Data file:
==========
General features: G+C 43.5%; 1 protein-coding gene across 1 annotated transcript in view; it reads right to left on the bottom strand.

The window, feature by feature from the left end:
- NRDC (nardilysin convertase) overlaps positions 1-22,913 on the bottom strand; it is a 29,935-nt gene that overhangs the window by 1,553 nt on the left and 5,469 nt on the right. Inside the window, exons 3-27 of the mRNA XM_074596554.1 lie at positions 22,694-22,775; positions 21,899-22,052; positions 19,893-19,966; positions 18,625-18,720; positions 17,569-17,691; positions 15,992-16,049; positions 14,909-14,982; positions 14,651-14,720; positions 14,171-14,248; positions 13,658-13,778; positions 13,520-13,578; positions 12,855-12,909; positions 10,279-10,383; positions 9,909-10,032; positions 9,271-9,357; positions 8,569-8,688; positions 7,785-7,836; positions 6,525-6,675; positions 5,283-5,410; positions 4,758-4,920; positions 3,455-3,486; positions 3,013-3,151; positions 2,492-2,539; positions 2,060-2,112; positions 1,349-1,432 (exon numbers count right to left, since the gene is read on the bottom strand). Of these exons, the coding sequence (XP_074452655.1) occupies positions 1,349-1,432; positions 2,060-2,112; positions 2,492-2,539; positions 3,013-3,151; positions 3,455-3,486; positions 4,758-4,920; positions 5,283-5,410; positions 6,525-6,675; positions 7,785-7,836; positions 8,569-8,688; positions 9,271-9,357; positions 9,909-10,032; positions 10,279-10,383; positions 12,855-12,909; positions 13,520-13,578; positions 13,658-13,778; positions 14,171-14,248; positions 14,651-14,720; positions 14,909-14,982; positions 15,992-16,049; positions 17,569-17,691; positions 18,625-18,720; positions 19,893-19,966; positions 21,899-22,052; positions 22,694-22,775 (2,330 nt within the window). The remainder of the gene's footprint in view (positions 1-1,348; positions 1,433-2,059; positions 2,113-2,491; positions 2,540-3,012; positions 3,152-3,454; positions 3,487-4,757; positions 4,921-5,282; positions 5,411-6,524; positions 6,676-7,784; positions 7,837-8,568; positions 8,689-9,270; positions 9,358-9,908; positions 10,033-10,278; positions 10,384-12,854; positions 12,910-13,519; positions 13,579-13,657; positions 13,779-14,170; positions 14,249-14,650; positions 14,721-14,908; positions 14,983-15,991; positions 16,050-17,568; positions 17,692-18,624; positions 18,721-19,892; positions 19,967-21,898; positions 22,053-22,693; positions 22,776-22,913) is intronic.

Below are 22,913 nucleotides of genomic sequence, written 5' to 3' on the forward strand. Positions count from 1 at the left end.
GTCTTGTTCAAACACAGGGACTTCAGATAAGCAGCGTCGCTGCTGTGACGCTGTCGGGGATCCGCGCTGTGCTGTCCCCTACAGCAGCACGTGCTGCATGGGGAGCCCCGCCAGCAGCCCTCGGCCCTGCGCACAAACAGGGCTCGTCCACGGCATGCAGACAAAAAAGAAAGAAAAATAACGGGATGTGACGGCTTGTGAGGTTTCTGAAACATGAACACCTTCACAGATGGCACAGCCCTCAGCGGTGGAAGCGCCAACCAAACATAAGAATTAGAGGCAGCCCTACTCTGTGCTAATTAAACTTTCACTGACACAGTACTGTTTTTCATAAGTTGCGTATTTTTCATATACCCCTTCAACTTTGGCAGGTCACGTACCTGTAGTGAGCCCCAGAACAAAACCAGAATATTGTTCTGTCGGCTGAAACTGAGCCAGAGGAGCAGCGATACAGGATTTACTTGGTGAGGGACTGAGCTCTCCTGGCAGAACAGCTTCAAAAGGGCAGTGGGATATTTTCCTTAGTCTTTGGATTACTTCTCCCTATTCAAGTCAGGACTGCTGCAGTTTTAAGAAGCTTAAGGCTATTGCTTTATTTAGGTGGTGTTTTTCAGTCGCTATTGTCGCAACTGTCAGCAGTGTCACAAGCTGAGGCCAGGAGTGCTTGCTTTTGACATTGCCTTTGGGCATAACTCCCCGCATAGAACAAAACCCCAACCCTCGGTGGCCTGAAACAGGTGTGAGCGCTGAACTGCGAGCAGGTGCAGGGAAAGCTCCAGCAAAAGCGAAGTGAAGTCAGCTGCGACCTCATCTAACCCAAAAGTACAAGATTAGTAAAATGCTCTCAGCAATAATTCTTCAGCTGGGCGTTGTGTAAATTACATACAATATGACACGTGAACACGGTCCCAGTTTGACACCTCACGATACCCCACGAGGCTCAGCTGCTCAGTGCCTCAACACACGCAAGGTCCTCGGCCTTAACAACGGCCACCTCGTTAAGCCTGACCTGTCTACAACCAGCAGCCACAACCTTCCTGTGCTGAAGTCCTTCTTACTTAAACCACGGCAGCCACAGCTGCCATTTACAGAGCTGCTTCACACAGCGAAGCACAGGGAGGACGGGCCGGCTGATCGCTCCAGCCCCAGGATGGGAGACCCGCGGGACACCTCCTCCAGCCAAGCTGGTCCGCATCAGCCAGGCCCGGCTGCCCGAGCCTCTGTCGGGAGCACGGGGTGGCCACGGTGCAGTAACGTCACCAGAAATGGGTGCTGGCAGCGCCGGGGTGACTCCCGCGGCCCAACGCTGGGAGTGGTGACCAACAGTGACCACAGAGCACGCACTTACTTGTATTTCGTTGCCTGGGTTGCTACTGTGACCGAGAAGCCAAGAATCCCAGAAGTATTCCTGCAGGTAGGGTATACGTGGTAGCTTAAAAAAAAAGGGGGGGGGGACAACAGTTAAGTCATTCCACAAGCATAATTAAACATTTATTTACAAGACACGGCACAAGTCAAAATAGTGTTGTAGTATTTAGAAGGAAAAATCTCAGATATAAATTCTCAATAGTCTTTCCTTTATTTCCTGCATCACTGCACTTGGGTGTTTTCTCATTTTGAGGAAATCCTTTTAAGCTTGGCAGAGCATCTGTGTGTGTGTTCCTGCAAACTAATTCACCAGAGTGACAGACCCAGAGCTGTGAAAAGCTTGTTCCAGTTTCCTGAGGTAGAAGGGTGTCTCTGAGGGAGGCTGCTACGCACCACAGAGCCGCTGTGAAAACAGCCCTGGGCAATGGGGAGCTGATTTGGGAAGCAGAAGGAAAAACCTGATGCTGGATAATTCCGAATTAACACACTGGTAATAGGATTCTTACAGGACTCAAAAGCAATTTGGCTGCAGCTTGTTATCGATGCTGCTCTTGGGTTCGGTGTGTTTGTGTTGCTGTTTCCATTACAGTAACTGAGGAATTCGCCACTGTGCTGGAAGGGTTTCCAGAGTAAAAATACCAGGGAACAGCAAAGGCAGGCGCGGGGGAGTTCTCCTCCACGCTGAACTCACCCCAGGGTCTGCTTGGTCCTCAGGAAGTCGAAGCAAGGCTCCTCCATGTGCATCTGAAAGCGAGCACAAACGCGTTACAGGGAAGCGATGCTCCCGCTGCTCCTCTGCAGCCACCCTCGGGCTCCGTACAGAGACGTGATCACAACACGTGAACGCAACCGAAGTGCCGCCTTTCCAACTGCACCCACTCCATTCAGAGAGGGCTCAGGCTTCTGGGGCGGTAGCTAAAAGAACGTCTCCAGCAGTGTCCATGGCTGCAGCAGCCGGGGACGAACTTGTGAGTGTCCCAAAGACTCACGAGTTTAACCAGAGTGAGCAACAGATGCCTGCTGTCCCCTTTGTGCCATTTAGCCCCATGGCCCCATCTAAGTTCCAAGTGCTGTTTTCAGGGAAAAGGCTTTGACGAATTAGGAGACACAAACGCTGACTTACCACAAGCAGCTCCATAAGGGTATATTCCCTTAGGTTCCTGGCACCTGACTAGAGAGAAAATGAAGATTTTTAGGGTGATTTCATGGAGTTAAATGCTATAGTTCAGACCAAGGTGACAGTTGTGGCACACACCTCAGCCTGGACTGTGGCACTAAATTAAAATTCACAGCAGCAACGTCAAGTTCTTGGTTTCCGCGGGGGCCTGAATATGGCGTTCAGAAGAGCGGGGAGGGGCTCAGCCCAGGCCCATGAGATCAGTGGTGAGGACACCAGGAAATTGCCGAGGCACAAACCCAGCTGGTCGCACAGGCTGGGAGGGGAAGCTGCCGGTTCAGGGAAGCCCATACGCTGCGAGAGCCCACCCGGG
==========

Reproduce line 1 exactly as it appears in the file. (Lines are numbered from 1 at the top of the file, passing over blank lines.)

General features: G+C 43.5%; 1 protein-coding gene across 1 annotated transcript in view; it reads right to left on the bottom strand.